Antoine Irani said he walked into a north suburban smoke shop last fall and asked for something sweet to help stabilize his blood sugar. The 70-year-old diabetic was a regular at the shop, so he said he felt comfortable eating what the clerk sold him.
It was no ordinary treat. Irani bought a package of gummies containing THC, the compound that gives marijuana its high. The gummies left him disoriented and later landed him in the hospital.
Irani said he was tricked into buying the THC gummies, an accusation the store’s lawyer denies. MPR News isn't naming the smoke shop since the circumstances of who said what are in dispute and the store hasn’t faced any violations.
A deeper look at the incident, though, raises fresh questions about the lack of clarity around Minnesota’s fledgling THC products law and whether the state is ready to regulate cannabis.
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THC-infused drinks and gummies became legal on July 1. Demand is high for the products, yet basic questions around what’s illegal and what happens when complaints are made to authorities have largely gone unanswered.
Irani complained to local police, two state agencies and the U.S. Food and Drug Administration with little to show. Observers say Minnesota’s lack of licensing requirements and penalties has left regulators and police unsure over how to respond to complaints and violations.
“It just feels like this was a really bad situation and there's no recourse,” said Dena Sonbol, a professor at Mitchell Hamline School of Law who helped Irani, a family friend, file the complaints. “There's no criminal recourse, there's really not any sort of administrative recourse or any sort of oversight or accountability.”
‘Wild West of edibles’
Minnesota’s regulations around THC-laced edibles and drinks are extremely loose. The bill was hastily passed at the end of the 2022 legislative session.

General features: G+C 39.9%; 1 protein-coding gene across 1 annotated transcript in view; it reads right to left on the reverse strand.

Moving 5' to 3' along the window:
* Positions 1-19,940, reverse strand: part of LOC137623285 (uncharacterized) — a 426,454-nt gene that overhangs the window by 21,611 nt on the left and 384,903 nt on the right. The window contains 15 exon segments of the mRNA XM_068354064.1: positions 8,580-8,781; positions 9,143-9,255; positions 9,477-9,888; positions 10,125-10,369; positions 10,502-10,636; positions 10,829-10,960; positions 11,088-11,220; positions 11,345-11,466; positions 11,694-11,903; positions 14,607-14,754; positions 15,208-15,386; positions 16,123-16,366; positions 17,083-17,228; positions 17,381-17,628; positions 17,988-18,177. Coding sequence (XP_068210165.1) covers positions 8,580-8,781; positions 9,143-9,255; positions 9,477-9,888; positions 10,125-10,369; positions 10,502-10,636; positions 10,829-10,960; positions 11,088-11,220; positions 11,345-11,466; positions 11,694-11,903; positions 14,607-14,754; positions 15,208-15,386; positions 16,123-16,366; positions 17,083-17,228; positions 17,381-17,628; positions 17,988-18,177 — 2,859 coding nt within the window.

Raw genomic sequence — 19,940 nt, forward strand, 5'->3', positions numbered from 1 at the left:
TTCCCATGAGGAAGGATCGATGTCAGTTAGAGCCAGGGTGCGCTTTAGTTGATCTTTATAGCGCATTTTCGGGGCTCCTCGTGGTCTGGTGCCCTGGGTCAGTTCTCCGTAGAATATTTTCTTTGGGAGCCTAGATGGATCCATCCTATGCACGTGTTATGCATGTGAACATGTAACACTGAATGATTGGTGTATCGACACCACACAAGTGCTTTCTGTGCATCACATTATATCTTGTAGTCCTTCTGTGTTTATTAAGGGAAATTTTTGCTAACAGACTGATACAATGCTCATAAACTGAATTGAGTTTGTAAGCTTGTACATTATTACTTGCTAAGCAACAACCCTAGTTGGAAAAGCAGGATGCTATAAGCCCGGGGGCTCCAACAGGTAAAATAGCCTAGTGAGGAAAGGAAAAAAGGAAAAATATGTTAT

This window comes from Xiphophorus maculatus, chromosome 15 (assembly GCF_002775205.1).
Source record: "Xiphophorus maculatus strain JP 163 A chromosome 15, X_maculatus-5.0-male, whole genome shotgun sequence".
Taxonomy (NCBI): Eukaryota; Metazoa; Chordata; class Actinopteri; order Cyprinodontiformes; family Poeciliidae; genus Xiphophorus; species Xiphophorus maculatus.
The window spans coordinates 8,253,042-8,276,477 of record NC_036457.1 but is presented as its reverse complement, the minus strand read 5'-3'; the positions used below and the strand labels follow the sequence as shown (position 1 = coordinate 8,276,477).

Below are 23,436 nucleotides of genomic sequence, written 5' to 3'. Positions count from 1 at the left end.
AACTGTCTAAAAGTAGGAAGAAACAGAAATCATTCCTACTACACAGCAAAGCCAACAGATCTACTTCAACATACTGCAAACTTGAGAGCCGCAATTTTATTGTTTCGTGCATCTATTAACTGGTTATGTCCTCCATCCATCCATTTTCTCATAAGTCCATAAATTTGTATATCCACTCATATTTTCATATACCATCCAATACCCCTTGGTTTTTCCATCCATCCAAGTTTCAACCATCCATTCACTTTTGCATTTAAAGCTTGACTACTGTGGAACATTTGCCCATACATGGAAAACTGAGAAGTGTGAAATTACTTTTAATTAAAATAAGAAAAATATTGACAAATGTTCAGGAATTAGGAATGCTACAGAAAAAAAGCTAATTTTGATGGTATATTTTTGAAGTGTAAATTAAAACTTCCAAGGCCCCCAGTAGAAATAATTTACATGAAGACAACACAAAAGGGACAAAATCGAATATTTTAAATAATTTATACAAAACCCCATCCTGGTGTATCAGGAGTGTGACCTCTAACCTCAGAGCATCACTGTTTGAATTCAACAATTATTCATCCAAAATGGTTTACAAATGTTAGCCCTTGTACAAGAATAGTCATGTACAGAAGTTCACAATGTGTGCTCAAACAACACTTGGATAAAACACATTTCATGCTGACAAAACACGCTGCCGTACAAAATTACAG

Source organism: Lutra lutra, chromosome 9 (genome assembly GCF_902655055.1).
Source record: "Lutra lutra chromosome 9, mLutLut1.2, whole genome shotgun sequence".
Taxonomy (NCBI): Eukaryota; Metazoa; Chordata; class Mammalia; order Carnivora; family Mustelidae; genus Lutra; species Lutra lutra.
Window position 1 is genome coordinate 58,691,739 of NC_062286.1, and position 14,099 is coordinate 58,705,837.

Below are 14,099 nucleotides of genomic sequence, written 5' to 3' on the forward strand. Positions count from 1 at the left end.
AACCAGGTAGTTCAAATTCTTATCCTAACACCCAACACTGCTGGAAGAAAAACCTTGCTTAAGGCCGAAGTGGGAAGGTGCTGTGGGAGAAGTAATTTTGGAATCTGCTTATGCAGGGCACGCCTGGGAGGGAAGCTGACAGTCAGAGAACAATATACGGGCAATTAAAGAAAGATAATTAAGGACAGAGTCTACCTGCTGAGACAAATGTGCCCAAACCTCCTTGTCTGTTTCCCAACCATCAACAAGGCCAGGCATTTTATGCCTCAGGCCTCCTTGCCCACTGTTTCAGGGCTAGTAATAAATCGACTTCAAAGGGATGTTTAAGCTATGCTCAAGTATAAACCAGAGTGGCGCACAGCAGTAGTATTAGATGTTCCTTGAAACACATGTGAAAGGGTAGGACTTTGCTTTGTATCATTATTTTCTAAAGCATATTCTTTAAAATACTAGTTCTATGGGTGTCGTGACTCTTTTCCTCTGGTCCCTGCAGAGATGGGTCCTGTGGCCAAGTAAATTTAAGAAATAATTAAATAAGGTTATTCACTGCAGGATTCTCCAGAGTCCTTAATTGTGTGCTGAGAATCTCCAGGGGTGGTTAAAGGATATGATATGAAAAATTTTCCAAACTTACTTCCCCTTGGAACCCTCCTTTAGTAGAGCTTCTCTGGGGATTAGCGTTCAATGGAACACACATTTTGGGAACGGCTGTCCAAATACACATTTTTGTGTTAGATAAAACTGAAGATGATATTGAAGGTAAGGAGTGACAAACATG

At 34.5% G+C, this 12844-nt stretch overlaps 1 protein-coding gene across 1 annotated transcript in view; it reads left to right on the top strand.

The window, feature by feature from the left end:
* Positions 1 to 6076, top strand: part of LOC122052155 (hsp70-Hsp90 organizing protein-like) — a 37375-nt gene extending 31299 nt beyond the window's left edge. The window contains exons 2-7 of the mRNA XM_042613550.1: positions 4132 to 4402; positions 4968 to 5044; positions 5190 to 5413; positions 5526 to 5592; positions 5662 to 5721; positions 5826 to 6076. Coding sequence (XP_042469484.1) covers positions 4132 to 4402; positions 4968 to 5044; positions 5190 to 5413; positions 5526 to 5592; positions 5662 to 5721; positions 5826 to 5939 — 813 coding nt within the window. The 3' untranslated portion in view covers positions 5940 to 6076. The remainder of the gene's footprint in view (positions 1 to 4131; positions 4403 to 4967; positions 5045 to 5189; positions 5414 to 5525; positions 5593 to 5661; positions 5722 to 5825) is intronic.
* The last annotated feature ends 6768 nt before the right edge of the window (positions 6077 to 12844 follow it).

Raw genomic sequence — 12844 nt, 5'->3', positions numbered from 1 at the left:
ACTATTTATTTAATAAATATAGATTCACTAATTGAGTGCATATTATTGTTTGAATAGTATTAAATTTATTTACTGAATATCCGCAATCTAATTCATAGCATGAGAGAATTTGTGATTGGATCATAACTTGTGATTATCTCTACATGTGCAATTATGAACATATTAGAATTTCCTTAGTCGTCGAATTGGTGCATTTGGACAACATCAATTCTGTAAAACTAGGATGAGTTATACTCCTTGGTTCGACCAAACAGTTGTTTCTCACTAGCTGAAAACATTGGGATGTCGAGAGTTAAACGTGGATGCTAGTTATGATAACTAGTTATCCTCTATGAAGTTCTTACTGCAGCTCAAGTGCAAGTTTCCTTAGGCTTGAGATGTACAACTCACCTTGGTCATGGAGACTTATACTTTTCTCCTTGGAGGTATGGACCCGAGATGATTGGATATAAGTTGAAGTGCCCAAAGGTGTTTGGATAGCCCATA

MPR News reported earlier this year that state officials worried the products could be unsafe and that the lack of licensing meant regulators didn't have a handle on who is selling products in the state.
As Gov. Tim Walz and state lawmakers move ahead with a bill that would legalize recreational cannabis for adults, state regulators and police have expressed worries about enforcement measures around all THC-related products. THC gummies regulation had been viewed as a test run for recreational cannabis.
“I’ve heard it referred to as the Wild West of edibles right now,” said Jeff Potts, executive director of the Minnesota Chiefs of Police Association. “I think law enforcement does feel kind of hamstrung in their ability to do any kind of regulatory oversight on the edibles.”
Democrats in the Minnesota House say they passed the edibles law because high potency hemp products were already being sold in Minnesota. Former DFL House Majority Leader Ryan Winkler said the edibles effort was aimed at putting some restrictions on products legalized under the 2018 U.S. Farm Bill.
In order to pass the law, Winkler’s party slipped the edibles language into a broader health policy bill. While they succeeded in getting the measure past skeptical Senate Republicans, Winkler admits that it never included a “robust regulatory structure.”
“Step one was to create a legal compliant marketplace,” Winkler said in an interview with MPR News. “And step two is to go ahead and clean up all the rest of the mess that those operators created with their interpretation of the [federal] farm bill.”
Winkler left the Legislature last year after a failed run for Hennepin County Attorney. He now chairs “Minnesota is Ready,” a group lobbying for the legalization of recreational marijuana. While he said Irani’s case had a bad outcome, he said the regulatory problem “didn’t get any worse” than it was before the edibles measure became law.
56 cases in 8 months
A look at Irani’s case highlights why some national observers describe Minnesota’s THC statute as poorly constructed and potentially dangerous given its lack of clarity.
Sonbol said regulators at the FDA told her the products are legal in Minnesota, so the issue fell under state jurisdiction.